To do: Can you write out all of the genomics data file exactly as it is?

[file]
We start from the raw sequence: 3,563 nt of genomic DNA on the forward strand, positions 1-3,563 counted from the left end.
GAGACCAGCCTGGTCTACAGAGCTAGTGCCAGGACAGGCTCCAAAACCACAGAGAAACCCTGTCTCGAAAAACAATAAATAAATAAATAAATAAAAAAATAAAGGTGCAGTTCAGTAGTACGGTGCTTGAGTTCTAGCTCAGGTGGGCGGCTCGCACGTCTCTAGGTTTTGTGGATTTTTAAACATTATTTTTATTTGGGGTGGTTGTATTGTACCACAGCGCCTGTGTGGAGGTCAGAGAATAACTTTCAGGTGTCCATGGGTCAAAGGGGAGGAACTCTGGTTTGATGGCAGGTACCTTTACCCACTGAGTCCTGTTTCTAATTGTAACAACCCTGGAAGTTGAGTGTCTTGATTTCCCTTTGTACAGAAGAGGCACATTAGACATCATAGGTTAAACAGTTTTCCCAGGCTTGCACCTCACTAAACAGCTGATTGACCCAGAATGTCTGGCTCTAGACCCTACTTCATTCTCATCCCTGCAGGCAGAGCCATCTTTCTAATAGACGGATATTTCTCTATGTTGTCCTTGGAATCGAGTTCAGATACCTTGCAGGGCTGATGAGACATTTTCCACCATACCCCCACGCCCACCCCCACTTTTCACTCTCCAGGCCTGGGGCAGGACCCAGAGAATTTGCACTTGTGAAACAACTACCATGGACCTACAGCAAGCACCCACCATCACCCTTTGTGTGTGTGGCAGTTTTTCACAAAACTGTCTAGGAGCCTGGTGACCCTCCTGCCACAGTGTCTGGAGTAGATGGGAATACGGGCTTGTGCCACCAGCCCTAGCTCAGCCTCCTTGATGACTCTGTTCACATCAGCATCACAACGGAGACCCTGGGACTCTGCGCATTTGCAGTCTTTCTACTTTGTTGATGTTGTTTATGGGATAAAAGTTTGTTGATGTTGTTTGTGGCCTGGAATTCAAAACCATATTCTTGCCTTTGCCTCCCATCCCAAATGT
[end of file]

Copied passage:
We start from the raw sequence: 3,563 nt of genomic DNA on the forward strand, positions 1-3,563 counted from the left end.
GAGACCAGCCTGGTCTACAGAGCTAGTGCCAGGACAGGCTCCAAAACCACAGAGAAACCCTGTCTCGAAAAACAATAAATAAATAAATAAATAAAAAAATAAAGGTGCAGTTCAGTAGTACGGTGCTTGAGTTCTAGCTCAGGTGGGCGGCTCGCACGTCTCTAGGTTTTGTGGATTTTTAAACATTATTTTTATTTGGGGTGGTTGTATTGTACCACAGCGCCTGTGTGGAGGTCAGAGAATAACTTTCAGGTGTCCATGGGTCAAAGGGGAGGAACTCTGGTTTGATGGCAGGTACCTTTACCCACTGAGTCCTGTTTCTAATTGTAACAACCCTGGAAGTTGAGTGTCTTGATTTCCCTTTGTACAGAAGAGGCACATTAGACATCATAGGTTAAACAGTTTTCCCAGGCTTGCACCTCACTAAACAGCTGATTGACCCAGAATGTCTGGCTCTAGACCCTACTTCATTCTCATCCCTGCAGGCAGAGCCATCTTTCTAATAGACGGATATTTCTCTATGTTGTCCTTGGAATCGAGTTCAGATACCTTGCAGGGCTGATGAGACATTTTCCACCATACCCCCACGCCCACCCCCACTTTTCACTCTCCAGGCCTGGGGCAGGACCCAGAGAATTTGCACTTGTGAAACAACTACCATGGACCTACAGCAAGCACCCACCATCACCCTTTGTGTGTGTGGCAGTTTTTCACAAAACTGTCTAGGAGCCTGGTGACCCTCCTGCCACAGTGTCTGGAGTAGATGGGAATACGGGCTTGTGCCACCAGCCCTAGCTCAGCCTCCTTGATGACTCTGTTCACATCAGCATCACAACGGAGACCCTGGGACTCTGCGCATTTGCAGTCTTTCTACTTTGTTGATGTTGTTTATGGGATAAAAGTTTGTTGATGTTGTTTGTGGCCTGGAATTCAAAACCATATTCTTGCCTTTGCCTCCCATCCCAAATGT